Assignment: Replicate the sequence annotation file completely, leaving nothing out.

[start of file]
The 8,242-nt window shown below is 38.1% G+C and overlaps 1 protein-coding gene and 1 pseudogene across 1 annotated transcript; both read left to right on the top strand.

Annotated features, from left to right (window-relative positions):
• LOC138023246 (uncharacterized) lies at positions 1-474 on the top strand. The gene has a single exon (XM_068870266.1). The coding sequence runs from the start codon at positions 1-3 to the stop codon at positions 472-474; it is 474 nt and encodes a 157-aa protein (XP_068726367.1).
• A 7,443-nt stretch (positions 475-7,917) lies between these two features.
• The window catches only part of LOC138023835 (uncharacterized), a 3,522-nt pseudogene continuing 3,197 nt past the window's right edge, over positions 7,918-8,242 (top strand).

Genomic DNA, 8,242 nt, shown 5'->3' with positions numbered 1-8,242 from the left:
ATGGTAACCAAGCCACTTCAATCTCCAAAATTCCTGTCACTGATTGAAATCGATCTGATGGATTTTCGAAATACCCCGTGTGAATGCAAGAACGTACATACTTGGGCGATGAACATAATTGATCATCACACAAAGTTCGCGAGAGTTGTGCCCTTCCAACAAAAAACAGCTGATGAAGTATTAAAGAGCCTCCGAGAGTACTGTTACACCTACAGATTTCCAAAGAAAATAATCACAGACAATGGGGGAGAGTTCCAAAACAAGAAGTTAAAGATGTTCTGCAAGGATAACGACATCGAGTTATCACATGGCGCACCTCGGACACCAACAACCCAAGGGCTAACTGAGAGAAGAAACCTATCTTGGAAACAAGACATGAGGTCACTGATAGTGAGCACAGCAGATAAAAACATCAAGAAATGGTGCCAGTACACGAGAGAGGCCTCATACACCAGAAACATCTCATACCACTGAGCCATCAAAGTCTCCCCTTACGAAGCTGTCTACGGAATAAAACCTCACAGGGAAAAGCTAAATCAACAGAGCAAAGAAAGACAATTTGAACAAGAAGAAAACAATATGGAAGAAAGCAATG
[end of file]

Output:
The 8,242-nt window shown below is 38.1% G+C and overlaps 1 protein-coding gene and 1 pseudogene across 1 annotated transcript; both read left to right on the top strand.

Annotated features, from left to right (window-relative positions):
• LOC138023246 (uncharacterized) lies at positions 1-474 on the top strand. The gene has a single exon (XM_068870266.1). The coding sequence runs from the start codon at positions 1-3 to the stop codon at positions 472-474; it is 474 nt and encodes a 157-aa protein (XP_068726367.1).
• A 7,443-nt stretch (positions 475-7,917) lies between these two features.
• The window catches only part of LOC138023835 (uncharacterized), a 3,522-nt pseudogene continuing 3,197 nt past the window's right edge, over positions 7,918-8,242 (top strand).

Genomic DNA, 8,242 nt, shown 5'->3' with positions numbered 1-8,242 from the left:
ATGGTAACCAAGCCACTTCAATCTCCAAAATTCCTGTCACTGATTGAAATCGATCTGATGGATTTTCGAAATACCCCGTGTGAATGCAAGAACGTACATACTTGGGCGATGAACATAATTGATCATCACACAAAGTTCGCGAGAGTTGTGCCCTTCCAACAAAAAACAGCTGATGAAGTATTAAAGAGCCTCCGAGAGTACTGTTACACCTACAGATTTCCAAAGAAAATAATCACAGACAATGGGGGAGAGTTCCAAAACAAGAAGTTAAAGATGTTCTGCAAGGATAACGACATCGAGTTATCACATGGCGCACCTCGGACACCAACAACCCAAGGGCTAACTGAGAGAAGAAACCTATCTTGGAAACAAGACATGAGGTCACTGATAGTGAGCACAGCAGATAAAAACATCAAGAAATGGTGCCAGTACACGAGAGAGGCCTCATACACCAGAAACATCTCATACCACTGAGCCATCAAAGTCTCCCCTTACGAAGCTGTCTACGGAATAAAACCTCACAGGGAAAAGCTAAATCAACAGAGCAAAGAAAGACAATTTGAACAAGAAGAAAACAATATGGAAGAAAGCAATG